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Additionally, buy shrimps with heads whenever possible. Anything with a head still on it is going to taste a "whole" lot better. Deveining the shrimp is a bit of a pain, but when you eat the final product, you'll appreciate the effort that pays off in both flavor and presentation.

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Steam shrimp whenever possible. It will retain flavor better than boiling. I steamed my shrimp after deveining and but before removing the heads.

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I took this salad to a potluck dinner and I was pleased to see it was a hit. I was also very pleased that I made the decision not to add the octopus in there.

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Column: Japanify
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13 comments

  • Yamahomo – Okay I’ll try the flash frozen types. But this ordeal might have turned me off from octopus for good.

    Craig – Yeah, horrifying is a good word for this fiasco.

    yoko on

  • I’m not that much of a fan of octopus in the first place, so that whole montage looked pretty horrifying.

    Craig on

  • octopus head looks like a very thick condom. I don’t know why it smelled so strong with sea arm pit.. If you can find ones at Italian market instead of Mexican, they have “flash” frozen ones and don’t smell at all.

    Yamahomo on

  • this is exactly why I do not eat octopus, did someone say “suction cups?!” no thank you very much.

    tomo on

  • this post has inspired me to never want to cook a whole octopus. i have trouble even with whole shrimp. i always need someone to remove the head out of sight from me before i’ll eat it.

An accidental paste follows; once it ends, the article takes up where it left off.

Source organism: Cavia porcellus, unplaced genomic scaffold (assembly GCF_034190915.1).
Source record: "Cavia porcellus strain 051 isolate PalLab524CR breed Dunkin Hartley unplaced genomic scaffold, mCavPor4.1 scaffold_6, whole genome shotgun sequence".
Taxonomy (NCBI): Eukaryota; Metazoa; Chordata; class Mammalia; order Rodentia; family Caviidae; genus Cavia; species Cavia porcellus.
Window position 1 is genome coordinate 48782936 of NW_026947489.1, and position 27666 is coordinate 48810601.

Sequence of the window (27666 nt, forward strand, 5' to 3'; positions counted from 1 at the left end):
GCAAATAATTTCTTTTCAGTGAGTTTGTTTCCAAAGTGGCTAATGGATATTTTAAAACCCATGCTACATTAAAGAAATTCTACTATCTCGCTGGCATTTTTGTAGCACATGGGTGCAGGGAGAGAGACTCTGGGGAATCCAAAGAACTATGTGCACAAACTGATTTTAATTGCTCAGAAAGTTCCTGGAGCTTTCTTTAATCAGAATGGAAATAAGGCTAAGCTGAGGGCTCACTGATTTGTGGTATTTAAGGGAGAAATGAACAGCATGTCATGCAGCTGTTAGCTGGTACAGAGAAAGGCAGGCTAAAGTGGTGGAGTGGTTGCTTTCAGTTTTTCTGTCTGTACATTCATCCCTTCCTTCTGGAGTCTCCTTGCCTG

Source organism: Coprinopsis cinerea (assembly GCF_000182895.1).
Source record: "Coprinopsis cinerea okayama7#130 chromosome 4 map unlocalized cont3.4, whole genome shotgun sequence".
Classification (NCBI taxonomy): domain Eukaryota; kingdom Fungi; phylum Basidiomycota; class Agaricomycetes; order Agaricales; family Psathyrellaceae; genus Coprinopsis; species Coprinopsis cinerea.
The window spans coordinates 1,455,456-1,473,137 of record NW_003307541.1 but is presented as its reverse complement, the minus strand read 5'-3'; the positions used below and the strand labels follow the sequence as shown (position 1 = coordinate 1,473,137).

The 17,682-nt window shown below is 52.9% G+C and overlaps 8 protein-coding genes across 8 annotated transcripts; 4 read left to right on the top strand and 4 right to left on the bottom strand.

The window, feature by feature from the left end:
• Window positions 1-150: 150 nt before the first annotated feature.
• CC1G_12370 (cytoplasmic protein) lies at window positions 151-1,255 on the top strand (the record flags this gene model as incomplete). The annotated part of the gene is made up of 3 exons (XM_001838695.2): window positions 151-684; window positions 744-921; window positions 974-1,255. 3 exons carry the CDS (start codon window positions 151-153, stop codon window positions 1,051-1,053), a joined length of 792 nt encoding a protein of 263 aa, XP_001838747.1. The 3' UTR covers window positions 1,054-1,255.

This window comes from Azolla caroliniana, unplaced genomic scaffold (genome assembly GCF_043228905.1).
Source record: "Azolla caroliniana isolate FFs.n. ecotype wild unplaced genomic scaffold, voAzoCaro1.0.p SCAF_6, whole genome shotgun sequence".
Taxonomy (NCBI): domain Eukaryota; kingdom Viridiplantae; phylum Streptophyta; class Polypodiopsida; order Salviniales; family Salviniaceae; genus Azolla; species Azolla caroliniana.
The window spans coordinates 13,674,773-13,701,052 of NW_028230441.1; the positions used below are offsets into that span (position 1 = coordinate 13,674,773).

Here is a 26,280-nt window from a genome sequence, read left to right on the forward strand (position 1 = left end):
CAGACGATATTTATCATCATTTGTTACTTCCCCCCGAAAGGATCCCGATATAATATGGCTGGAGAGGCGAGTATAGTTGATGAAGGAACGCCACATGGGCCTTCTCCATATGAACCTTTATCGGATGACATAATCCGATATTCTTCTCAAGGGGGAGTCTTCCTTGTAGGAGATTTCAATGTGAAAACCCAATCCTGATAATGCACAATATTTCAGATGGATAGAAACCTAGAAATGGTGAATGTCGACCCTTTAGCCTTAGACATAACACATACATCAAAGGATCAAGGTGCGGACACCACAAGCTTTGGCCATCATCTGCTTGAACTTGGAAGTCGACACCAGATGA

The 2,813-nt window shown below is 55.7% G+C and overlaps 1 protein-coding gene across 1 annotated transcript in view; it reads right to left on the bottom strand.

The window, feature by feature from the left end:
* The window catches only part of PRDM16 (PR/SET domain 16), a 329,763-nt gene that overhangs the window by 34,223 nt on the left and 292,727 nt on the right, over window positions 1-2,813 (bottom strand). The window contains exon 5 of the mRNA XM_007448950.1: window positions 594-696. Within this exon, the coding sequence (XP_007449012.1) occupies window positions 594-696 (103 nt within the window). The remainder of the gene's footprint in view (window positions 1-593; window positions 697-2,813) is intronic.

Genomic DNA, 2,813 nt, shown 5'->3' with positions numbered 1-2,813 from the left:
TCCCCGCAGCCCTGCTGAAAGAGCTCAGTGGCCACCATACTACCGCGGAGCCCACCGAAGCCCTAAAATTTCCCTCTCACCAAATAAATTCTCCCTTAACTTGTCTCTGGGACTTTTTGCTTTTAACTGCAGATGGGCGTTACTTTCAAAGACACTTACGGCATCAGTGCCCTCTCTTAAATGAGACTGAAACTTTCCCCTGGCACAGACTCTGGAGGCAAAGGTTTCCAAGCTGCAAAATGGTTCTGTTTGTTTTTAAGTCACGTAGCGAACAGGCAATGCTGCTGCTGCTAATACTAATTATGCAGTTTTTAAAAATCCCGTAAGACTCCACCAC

wen on

  • Anders – Wow, a 10 kg octopus. Nightmare. It probably wouldn’t die by a good baseball bat beating. I’d need an AK-47.

    Craig – I can’t really say if the cork worked but it’s supposed to tenderize the meat. Cork supposedly has natural enzimes in the wood that brakes down connective tissue.

    yoko on

  • Also, why did you put a cork in the cooking liquid?

    Craig on

  • Maybe the octopus wasn’t big enough? Small ambitions, small payouts bla bla bla.
    You should’ve gotten an 8-armed 10 kg pink monster, killed it off with your baseball bat and boiled it in your bathtub – always go for the gold!

    Anders on

  • Violent Hacking. I felt this too.

    kayoko on

  • OH. MY. GOD. This is so disgusting. First of all, the uncooked octopus in the pot looks like an embryonic specimen preserved in a science lab – I can’t believe you touched that thing. I can clearly see that as you went further into the process, you felt more and more animosity towards “the thing.” Your fury is evident in what looks like the final act – the violent hacking of the boiled octopus to pieces.
    Scrolling down from your documentation of the massacre to the next photo of the half avocado was such a visual relief. I went like, “Ahhhh…” and calmed down.

    worm on

  • I grew up eating octopus. I had a friend who owned a charter fishing boat. One day he showed up at my door with a huge, freshly-caught, dripping wet octopus. It was amazing. It immediately went into the pot. I ate it thinly sliced with a bit of soy dipping sauce. Delicious.

    I suggest you start with baby octopus. They’re small so they should be less intimidating to a newbie plus they cook more quickly.

    I also have no qualms about throwing live crabs, crawfish, and lobster into boiling brine. I catch and clean my own fish, shuck my own oysters and clams.

    Don’t give up!

    Chieko Ann on

  • Thanks Aelia. I am still haunted, to this day, by the image of the octopus, all baggy-eyed and webbed.

    yoko on

  • I am impressed that you actually got as far as hacking at that octopus. I think I’d have quit long before then.

    Aelia on